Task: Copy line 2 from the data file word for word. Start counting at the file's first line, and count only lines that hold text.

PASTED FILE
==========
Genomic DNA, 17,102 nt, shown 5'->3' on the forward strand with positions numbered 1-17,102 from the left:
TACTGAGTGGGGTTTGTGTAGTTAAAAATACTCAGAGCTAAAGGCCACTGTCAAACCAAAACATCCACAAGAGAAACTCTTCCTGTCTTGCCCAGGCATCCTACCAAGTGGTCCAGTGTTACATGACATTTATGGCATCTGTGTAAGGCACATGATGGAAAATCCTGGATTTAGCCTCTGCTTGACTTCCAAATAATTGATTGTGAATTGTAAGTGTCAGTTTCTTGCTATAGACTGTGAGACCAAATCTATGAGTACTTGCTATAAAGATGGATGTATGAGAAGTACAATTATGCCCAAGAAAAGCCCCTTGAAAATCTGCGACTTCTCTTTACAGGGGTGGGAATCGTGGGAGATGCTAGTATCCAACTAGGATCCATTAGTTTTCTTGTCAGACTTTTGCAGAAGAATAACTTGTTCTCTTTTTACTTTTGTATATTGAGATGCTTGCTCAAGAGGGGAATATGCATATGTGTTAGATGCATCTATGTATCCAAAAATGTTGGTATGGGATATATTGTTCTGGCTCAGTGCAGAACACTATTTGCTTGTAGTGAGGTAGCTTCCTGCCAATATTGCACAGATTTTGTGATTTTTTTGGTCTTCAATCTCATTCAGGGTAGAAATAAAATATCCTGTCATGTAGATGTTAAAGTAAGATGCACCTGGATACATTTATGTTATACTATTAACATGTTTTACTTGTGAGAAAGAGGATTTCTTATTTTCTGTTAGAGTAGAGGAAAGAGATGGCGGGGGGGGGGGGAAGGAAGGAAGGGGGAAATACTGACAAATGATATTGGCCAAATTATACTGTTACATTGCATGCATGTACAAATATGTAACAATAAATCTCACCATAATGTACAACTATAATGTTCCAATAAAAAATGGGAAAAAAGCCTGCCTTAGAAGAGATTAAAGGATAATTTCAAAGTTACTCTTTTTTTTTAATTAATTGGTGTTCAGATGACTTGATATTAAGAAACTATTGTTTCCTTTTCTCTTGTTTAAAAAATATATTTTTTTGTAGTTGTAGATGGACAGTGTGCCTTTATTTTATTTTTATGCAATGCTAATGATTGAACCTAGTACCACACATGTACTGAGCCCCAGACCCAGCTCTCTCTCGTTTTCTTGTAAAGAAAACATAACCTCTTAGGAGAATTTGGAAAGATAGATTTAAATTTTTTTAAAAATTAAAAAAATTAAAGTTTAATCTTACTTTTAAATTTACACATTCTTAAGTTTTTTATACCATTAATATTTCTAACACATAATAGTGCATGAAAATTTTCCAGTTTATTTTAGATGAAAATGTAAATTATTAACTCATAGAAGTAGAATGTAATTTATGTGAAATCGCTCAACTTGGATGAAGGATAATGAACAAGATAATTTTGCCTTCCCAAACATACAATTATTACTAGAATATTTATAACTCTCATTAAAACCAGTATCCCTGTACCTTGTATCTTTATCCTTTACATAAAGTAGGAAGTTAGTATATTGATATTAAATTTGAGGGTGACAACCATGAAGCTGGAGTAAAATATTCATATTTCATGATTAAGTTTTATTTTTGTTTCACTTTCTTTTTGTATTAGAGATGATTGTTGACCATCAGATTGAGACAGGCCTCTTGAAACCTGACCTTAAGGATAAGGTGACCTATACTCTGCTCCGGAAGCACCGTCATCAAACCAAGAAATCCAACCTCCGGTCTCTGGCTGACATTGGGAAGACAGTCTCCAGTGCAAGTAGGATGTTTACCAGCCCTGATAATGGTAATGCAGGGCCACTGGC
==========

TACTGAGTGGGGTTTGTGTAGTTAAAAATACTCAGAGCTAAAGGCCACTGTCAAACCAAAACATCCACAAGAGAAACTCTTCCTGTCTTGCCCAGGCATCCTACCAAGTGGTCCAGTGTTACATGACATTTATGGCATCTGTGTAAGGCACATGATGGAAAATCCTGGATTTAGCCTCTGCTTGACTTCCAAATAATTGATTGTGAATTGTAAGTGTCAGTTTCTTGCTATAGACTGTGAGACCAAATCTATGAGTACTTGCTATAAAGATGGATGTATGAGAAGTACAATTATGCCCAAGAAAAGCCCCTTGAAAATCTGCGACTTCTCTTTACAGGGGTGGGAATCGTGGGAGATGCTAGTATCCAACTAGGATCCATTAGTTTTCTTGTCAGACTTTTGCAGAAGAATAACTTGTTCTCTTTTTACTTTTGTATATTGAGATGCTTGCTCAAGAGGGGAATATGCATATGTGTTAGATGCATCTATGTATCCAAAAATGTTGGTATGGGATATATTGTTCTGGCTCAGTGCAGAACACTATTTGCTTGTAGTGAGGTAGCTTCCTGCCAATATTGCACAGATTTTGTGATTTTTTTGGTCTTCAATCTCATTCAGGGTAGAAATAAAATATCCTGTCATGTAGATGTTAAAGTAAGATGCACCTGGATACATTTATGTTATACTATTAACATGTTTTACTTGTGAGAAAGAGGATTTCTTATTTTCTGTTAGAGTAGAGGAAAGAGATGGCGGGGGGGGGGGGAAGGAAGGAAGGGGGAAATACTGACAAATGATATTGGCCAAATTATACTGTTACATTGCATGCATGTACAAATATGTAACAATAAATCTCACCATAATGTACAACTATAATGTTCCAATAAAAAATGGGAAAAAAGCCTGCCTTAGAAGAGATTAAAGGATAATTTCAAAGTTACTCTTTTTTTTTAATTAATTGGTGTTCAGATGACTTGATATTAAGAAACTATTGTTTCCTTTTCTCTTGTTTAAAAAATATATTTTTTTGTAGTTGTAGATGGACAGTGTGCCTTTATTTTATTTTTATGCAATGCTAATGATTGAACCTAGTACCACACATGTACTGAGCCCCAGACCCAGCTCTCTCTCGTTTTCTTGTAAAGAAAACATAACCTCTTAGGAGAATTTGGAAAGATAGATTTAAATTTTTTTAAAAATTAAAAAAATTAAAGTTTAATCTTACTTTTAAATTTACACATTCTTAAGTTTTTTATACCATTAATATTTCTAACACATAATAGTGCATGAAAATTTTCCAGTTTATTTTAGATGAAAATGTAAATTATTAACTCATAGAAGTAGAATGTAATTTATGTGAAATCGCTCAACTTGGATGAAGGATAATGAACAAGATAATTTTGCCTTCCCAAACATACAATTATTACTAGAATATTTATAACTCTCATTAAAACCAGTATCCCTGTACCTTGTATCTTTATCCTTTACATAAAGTAGGAAGTTAGTATATTGATATTAAATTTGAGGGTGACAACCATGAAGCTGGAGTAAAATATTCATATTTCATGATTAAGTTTTATTTTTGTTTCACTTTCTTTTTGTATTAGAGATGATTGTTGACCATCAGATTGAGACAGGCCTCTTGAAACCTGACCTTAAGGATAAGGTGACCTATACTCTGCTCCGGAAGCACCGTCATCAAACCAAGAAATCCAACCTCCGGTCTCTGGCTGACATTGGGAAGACAGTCTCCAGTGCAAGTAGGATGTTTACCAGCCCTGATAATGGTAATGCAGGGCCACTGGC